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Diabetes. 2017 May;66(5):1334-1345. doi: 10.2337/db16-1343. Epub 2017 Jan 30.

Increase in Pancreatic Proinsulin and Preservation of β-Cell Mass in Autoantibody-Positive Donors Prior to Type 1 Diabetes Onset.

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Type 1 Diabetes Center, La Jolla Institute for Allergy and Immunology, La Jolla, CA.
Division of Paediatric and Adolescent Medicine, Oslo University Hospital, and Faculty of Medicine, University of Oslo, Oslo, Norway.
Type 1 Diabetes Center, La Jolla Institute for Allergy and Immunology, La Jolla, CA
Novo Nordisk Diabetes Research & Development Center, Seattle, WA.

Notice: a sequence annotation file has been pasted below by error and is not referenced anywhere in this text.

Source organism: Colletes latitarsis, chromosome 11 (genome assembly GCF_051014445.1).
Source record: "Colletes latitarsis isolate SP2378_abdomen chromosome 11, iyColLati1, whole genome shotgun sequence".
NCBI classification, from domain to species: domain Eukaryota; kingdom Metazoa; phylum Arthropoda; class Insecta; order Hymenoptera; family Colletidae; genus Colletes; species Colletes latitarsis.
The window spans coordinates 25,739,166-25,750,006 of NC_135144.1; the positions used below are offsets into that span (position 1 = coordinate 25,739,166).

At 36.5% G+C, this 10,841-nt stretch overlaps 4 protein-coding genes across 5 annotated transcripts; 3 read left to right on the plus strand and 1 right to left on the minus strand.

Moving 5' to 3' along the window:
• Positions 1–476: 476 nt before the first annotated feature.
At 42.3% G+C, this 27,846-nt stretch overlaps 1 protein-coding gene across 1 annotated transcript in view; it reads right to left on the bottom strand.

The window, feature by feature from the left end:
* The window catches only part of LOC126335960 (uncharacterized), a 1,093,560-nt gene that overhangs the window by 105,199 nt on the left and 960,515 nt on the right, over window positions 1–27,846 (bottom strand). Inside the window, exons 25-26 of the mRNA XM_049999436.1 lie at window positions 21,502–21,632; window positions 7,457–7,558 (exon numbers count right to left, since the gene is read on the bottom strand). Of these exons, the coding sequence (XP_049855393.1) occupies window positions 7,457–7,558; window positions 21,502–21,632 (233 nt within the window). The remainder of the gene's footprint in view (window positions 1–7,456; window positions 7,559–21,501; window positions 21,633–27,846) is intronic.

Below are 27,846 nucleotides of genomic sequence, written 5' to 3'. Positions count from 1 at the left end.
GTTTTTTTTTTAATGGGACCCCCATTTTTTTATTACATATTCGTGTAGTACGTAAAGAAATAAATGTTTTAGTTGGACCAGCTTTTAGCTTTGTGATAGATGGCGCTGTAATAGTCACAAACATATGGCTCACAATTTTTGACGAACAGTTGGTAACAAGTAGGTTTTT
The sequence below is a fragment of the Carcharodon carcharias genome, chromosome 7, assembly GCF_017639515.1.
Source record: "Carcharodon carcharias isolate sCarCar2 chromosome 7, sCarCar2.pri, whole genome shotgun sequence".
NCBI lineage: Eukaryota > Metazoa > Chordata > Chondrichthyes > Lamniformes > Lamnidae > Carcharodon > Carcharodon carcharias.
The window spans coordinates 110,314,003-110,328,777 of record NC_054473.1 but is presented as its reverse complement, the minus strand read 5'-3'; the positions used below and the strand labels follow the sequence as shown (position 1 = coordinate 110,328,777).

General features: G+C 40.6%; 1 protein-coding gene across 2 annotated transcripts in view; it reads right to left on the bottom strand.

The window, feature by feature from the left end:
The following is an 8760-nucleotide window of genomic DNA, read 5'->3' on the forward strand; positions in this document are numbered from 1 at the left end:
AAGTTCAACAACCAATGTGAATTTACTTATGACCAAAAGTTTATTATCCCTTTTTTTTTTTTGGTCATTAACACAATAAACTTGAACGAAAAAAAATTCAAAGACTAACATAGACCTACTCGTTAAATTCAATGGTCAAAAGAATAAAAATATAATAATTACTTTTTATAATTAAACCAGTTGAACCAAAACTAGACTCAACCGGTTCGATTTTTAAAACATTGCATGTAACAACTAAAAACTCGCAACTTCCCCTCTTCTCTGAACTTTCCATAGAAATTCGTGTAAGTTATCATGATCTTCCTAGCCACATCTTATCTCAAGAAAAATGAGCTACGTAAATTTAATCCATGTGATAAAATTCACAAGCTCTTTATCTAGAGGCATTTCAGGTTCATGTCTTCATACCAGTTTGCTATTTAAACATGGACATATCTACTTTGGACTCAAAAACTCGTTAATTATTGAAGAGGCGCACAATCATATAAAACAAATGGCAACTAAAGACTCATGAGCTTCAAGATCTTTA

Type 1 diabetes is characterized by the loss of insulin production caused by β-cell dysfunction and/or destruction. The hypothesis that β-cell loss occurs early during the prediabetic phase has recently been challenged. Here we show, for the first time in situ, that in pancreas sections from autoantibody-positive (Ab+) donors, insulin area and β-cell mass are maintained before disease onset and that production of proinsulin increases. This suggests that β-cell destruction occurs more precipitously than previously assumed. Indeed, the pancreatic proinsulin-to-insulin area ratio was also increased in these donors with prediabetes. Using high-resolution confocal microscopy, we found a high accumulation of vesicles containing proinsulin in β-cells from Ab+ donors, suggesting a defect in proinsulin conversion or an accumulation of immature vesicles caused by an increase in insulin demand and/or a dysfunction in vesicular trafficking. In addition, islets from Ab+ donors were larger and contained a higher number of β-cells per islet. Our data indicate that β-cell mass (and function) is maintained until shortly before diagnosis and declines rapidly at the time of clinical onset of disease. This suggests that secondary prevention before onset, when β-cell mass is still intact, could be a successful therapeutic strategy.

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